Sport Specialisation in Young Athletes

The Australasian College of Sport & Exercise Physicians has released a position statement on sport specialisation in young athletes that has many useful guiding principles for adolescent Rowers, their families and Coaches.

Key points from this document for the developing rower and their supporters include:

  • With the exception of rhythmic gymnastics, there is no evidence that early specialisation is beneficial in achieving elite status in sports where peak performance is attained in adulthood [which it is in Rowing]

  • There is evidence that young athletes with overuse injuries are more likely to be highly specialised than uninjured athletes & this risk is independent of age, sex, and total hours of organised sport [overuse are the predominant injuries in rowers]

  • Resistance training among these at-risk populations has been shown to reduce injury risk by up to 68% and improve sport performance and health measures [see GRowingBODIES blog post #8 on if developing rowers should do weights? https://wordpress.com/post/growingbodies.blog/8%5D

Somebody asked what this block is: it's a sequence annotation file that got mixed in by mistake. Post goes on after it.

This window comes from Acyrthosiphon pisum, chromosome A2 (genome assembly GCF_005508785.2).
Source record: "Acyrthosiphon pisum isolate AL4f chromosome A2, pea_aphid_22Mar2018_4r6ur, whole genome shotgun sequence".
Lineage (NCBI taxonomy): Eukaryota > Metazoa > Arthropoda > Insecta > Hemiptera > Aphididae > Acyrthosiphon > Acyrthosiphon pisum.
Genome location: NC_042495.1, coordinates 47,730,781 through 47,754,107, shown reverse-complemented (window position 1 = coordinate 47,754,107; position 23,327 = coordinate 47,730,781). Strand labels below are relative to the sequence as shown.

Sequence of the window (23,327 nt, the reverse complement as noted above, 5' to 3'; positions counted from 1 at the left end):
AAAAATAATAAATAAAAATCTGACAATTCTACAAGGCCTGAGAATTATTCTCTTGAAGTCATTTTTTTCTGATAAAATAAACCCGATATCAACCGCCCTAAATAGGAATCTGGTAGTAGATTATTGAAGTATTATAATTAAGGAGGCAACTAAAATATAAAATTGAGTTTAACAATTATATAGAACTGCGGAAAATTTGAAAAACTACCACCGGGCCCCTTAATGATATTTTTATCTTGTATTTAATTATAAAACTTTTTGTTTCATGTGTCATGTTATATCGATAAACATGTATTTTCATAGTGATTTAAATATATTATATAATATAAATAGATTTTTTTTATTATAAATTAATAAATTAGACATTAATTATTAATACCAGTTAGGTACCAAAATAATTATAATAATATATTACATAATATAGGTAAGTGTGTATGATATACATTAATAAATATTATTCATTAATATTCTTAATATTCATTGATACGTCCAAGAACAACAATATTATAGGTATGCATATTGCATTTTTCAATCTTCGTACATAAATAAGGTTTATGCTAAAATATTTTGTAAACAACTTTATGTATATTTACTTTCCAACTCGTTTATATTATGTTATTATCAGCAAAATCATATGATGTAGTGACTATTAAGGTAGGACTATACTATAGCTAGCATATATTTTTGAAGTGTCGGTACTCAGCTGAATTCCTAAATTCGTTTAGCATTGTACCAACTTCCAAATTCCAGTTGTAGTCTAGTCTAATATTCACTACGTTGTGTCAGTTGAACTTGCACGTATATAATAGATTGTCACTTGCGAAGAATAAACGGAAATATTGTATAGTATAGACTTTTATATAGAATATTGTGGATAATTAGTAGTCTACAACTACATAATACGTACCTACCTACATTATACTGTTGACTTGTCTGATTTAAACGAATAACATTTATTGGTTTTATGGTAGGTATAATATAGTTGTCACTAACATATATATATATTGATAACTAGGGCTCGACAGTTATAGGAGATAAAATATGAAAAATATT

• There is an association between early sport specialisation and a number of more general harms, including lower overall perception of health, early burnout, less fun and reduced mental well-being

The ACSEP therefore recommends:

  • Athletes less than 12 should be encouraged to undertake wide variety of sports and include unstructured play as a form of physical activity
  • Total sport participation hours should not exceed the age of the athlete in years
  • Time spent in organised sport should not exceed a ratio of 2:1 to free play
  • Coaches and parents should ensure that any adolescent program adheres to evidence based sports specific guidelines

The complete document can be found at: screen shot 2019-01-28 at 7.54.53 am

http://www.acsep.org.au/content/Document/Early%20Specialisation%20Position%20Statement.pdf

 

Leave a Reply

Fill in your details below or click an icon to log in:

WordPress.com Logo

You are commenting using your WordPress.com account. Log Out /  Change )

Google photo

You are commenting using your Google account. Log Out /  Change )

Twitter picture

You are commenting using your Twitter account. Log Out /  Change )

Facebook photo

You are commenting using your Facebook account. Log Out /  Change )

Connecting to %s